During a media interview, your CEO misstates a key fact about your firm’s product capability, making it sound far more advanced than it really is. It was purely an accident and was not intended to mislead, but the fact is now part of the published story. What should you do?
- Nothing. It’s too late to fix.
- Send a letter to the editor asking for a printed correction.
- Send a notice to your customers making them aware of the mistake.
- Both B & C above.
This is a question from PRSA’s updated version of the Ethics Quiz – read on to see if you answered correctly and if you had the same reasoning. Throughout September, PRSA hosted nationally a month of activities in recognition of Ethics Awareness Month. But like anything with a designated time of “awareness,” it shouldn’t mean we relegate the focus and conversation only to those days or weeks. Ethics in our industry, more than anything else, is truly a 24/7/365 commitment.
As a Society, we represent the very largest and smallest of enterprises worldwide. Issues such as transparency, privacy and personal identity are now far more challenging, thereby increasing our responsibility as public relations professionals. Transparency is part of the larger conversation around ethics, which frames it with other such conventions as truth, accuracy, fairness and a responsibility to the public. While it’s tempting to think of ethics as the domain of philosophers debating theoretical concepts, the reality is that we all face ethical decisions every day, and they are almost never black and white.
The rise of digital communications and social media – in general, the Internet of everything – has created a host of ambiguities which cause even the most principled among us to vacillate. The challenge comes in operating in the gray zone – ethical decisions are not always simple nor is there always a clearly “right” answer. An organization’s strong ethical culture provides a foundation to stand strong, no matter how conflicting the winds of change.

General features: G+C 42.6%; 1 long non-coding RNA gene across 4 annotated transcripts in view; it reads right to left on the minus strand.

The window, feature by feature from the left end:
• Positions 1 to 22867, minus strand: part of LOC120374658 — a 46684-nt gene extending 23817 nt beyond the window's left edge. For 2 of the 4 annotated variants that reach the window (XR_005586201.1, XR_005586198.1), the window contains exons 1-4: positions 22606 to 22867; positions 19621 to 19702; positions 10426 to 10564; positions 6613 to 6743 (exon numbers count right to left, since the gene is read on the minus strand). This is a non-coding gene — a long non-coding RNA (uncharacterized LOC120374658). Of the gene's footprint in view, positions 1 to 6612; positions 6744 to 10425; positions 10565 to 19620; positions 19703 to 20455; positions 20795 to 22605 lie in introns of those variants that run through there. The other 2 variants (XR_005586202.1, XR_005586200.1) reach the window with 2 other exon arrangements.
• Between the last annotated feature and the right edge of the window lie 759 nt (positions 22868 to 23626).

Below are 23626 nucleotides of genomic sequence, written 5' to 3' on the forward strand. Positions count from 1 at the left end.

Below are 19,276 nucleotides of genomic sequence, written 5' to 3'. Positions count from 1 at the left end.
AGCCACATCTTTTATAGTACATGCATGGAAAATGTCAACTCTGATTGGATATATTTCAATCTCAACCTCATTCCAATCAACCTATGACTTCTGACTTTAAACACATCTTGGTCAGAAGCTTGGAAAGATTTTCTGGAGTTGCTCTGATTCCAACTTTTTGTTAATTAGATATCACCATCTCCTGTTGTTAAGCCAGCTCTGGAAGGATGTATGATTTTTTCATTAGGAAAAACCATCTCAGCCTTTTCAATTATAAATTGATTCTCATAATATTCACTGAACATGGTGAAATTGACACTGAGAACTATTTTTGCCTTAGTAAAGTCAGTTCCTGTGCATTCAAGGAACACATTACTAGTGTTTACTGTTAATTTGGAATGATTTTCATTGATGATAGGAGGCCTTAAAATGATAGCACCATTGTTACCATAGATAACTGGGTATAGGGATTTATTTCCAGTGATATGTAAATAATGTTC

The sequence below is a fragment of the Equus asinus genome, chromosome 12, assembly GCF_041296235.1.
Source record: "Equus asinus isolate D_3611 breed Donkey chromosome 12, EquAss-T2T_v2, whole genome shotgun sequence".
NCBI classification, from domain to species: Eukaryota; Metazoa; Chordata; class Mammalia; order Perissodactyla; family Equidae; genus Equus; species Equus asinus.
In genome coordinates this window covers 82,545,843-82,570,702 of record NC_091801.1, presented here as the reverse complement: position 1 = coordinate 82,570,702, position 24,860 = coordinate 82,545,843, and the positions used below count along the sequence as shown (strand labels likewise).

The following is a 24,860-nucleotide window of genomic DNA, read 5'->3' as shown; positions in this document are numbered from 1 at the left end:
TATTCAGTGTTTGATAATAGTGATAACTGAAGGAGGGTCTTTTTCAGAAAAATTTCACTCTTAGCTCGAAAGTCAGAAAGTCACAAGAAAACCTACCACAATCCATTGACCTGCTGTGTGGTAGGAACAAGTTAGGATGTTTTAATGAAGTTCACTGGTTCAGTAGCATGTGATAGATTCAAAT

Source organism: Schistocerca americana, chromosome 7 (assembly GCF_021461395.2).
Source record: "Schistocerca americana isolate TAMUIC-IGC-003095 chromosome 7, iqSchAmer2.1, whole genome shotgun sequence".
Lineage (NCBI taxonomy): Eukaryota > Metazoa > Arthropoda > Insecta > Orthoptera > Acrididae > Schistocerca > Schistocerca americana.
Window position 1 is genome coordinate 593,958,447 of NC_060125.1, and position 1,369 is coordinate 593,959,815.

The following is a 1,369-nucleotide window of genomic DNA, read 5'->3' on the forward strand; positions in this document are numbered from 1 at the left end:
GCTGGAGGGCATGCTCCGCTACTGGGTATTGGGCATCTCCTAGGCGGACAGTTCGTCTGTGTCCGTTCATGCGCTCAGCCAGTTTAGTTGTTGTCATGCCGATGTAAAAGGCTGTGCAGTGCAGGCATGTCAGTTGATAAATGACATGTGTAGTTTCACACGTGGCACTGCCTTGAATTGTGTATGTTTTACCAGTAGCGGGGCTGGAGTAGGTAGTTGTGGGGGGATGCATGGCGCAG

A recent Harvard Business Review article discussed how unethical behavior becomes a habit, but how addressing it head-on makes a difference: “When moral standards are unclear or unenforced, it’s easy for employees to feel emboldened to engage in questionable behaviors that are readily rationalized. Environments that nudge employees in the right direction, and managers who immediately identify and address problems, can stop ethical breaches before they spiral out of control.”
Strong ethics begin at the top, where executive leadership sets the tone and tolerance level for behavior. Ethical leaders:
- Establish a Code of Ethics for employees to use as a guide for behavior and self-management.
- Champion ethics training for new employees and annually organization-wide to translate theory into practice.
- Make sure internal communications reinforce ethics guidelines and celebrate examples of ethical behavior.
- Identify an internal or external ombudsman to serve as a resource for employees as they face ethical challenges. Uphold anonymity.
It shouldn’t be a taboo topic that only emerges when an issue arises. Albert C. Pierce, professor of ethics and national security at the National Defense University in Washington, outlined in a talk to Santa Clara University’s Markkula Center for Applied Ethics four abilities that organizations should develop in employees. To paraphrase here:
- Moral awareness to understand when a problem starts to have a dimension of right and wrong.
- Moral reasoning to be able to think through the problem, project the consequences, then decide what to do within the deep complexities of an issue.
- Moral courage to overcome the fear of an ethical answer that is not easy to implement.
- Moral effectiveness to positively persuade someone else to choose the most ethical action.
As public relations professionals, we are in a unique position of influencing decisions not only for our team, but for our clients or organizations. How do we make sure our ethical center is strong enough for the both of us? It starts with a solid understanding of our professionals’ ethical standards and values.
The answer to the earlier question is D: Both B & C. PRSA states: Even though the mistake was unintentional and correcting this information may prove embarrassing to the executive, failure to promptly correct erroneous information delivered to the news media would not be in keeping with the PRSA Code of Ethics professional values of Advocacy, Honesty, Independence and Fairness.
It’s really worth the three minutes it takes to run through the Ethics Quiz. You may be surprised by a couple of the answers —and perhaps you’ll be better prepared the next time you face an ethical challenge.
Neil Hirsch, APR, is president of PRSA’s Georgia Chapter and global external communications manager of Novelis.